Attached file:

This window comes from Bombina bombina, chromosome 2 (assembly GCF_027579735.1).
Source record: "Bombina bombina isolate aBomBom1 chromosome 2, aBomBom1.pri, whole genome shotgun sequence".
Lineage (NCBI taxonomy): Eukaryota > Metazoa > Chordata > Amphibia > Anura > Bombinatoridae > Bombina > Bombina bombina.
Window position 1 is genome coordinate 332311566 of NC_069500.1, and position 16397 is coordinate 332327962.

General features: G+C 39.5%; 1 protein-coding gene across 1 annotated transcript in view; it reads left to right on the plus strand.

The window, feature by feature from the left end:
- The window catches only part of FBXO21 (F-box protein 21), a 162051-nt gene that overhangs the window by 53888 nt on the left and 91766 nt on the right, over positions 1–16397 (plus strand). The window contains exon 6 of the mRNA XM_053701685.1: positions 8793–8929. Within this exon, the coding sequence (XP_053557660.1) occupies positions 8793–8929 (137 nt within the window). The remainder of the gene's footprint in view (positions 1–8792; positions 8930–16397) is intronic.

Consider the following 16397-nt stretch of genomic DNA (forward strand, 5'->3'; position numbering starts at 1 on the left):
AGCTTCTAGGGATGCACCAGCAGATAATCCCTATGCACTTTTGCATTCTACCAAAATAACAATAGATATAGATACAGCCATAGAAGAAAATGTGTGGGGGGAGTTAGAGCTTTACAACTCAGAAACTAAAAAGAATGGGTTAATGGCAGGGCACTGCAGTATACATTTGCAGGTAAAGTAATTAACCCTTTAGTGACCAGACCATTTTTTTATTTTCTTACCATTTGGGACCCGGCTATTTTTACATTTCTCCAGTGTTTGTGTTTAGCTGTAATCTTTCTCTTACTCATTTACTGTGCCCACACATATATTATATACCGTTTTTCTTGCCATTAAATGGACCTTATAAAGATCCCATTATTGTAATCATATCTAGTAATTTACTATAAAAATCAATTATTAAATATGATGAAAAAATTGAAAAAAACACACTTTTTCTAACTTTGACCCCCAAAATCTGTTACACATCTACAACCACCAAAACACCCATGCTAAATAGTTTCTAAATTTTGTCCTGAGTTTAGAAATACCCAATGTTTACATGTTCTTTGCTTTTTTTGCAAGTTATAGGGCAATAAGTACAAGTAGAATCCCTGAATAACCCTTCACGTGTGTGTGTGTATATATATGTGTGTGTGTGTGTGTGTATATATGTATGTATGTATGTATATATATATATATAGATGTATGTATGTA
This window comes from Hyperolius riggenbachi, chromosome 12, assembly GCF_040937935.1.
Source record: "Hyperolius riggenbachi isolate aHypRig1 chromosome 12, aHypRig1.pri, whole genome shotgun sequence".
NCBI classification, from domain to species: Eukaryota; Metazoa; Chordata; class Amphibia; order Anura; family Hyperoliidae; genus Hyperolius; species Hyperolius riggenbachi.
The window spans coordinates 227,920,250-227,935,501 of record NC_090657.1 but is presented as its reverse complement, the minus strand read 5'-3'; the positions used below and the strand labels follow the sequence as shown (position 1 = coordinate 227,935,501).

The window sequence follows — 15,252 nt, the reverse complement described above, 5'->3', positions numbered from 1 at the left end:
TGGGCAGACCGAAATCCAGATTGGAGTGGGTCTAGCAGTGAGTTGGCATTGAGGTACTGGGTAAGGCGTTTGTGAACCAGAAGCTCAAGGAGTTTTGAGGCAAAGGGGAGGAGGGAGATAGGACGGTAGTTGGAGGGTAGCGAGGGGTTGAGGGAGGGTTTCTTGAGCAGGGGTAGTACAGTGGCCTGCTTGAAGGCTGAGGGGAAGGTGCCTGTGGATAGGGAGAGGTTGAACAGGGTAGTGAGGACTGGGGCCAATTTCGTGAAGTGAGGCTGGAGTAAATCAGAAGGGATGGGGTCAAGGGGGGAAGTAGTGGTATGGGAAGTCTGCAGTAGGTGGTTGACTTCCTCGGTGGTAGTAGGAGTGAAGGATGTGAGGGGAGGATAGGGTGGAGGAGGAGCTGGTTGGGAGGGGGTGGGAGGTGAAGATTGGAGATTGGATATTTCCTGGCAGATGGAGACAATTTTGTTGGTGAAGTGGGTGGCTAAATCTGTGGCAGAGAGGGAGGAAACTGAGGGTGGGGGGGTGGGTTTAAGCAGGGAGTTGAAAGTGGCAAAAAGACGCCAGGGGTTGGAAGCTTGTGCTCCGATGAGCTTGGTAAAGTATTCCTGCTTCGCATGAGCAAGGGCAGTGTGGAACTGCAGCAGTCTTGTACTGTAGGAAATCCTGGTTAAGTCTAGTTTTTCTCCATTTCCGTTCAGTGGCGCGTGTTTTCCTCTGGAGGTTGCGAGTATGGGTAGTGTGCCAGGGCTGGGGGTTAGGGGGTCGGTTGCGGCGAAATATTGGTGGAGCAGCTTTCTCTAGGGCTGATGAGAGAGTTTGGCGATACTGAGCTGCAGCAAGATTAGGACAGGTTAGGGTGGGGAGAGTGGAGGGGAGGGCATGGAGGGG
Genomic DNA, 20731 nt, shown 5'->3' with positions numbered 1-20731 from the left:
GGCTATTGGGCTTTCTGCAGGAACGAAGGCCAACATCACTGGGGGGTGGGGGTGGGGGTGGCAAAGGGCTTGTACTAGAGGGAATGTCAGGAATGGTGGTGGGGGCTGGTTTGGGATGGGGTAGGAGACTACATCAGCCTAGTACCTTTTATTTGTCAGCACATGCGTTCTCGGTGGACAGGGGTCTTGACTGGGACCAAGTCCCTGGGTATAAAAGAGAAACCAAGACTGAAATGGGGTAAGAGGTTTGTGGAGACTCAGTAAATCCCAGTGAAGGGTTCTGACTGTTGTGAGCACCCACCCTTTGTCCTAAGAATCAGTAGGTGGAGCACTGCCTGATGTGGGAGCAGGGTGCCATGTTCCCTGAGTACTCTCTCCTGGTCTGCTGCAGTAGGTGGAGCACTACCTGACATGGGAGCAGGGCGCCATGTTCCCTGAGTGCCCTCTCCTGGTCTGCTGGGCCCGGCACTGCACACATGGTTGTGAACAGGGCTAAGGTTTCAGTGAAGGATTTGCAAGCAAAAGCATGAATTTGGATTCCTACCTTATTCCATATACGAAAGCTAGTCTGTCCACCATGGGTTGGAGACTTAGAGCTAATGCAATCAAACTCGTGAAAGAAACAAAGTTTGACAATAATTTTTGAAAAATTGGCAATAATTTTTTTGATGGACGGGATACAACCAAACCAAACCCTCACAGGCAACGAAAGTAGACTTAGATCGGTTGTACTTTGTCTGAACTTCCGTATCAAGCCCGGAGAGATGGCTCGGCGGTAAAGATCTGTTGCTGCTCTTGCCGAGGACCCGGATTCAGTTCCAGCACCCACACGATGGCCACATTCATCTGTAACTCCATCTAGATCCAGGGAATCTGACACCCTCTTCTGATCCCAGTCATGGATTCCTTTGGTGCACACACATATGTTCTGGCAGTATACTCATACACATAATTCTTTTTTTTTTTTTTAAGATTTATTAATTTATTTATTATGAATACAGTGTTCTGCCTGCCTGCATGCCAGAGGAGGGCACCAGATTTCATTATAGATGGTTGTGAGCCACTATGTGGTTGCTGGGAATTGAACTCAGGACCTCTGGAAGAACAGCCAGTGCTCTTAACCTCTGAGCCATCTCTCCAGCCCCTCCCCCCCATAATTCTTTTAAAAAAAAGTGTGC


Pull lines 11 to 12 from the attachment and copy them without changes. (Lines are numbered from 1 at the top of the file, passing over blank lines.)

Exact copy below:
Source record: "Hyperolius riggenbachi isolate aHypRig1 chromosome 12, aHypRig1.pri, whole genome shotgun sequence".
NCBI classification, from domain to species: Eukaryota; Metazoa; Chordata; class Amphibia; order Anura; family Hyperoliidae; genus Hyperolius; species Hyperolius riggenbachi.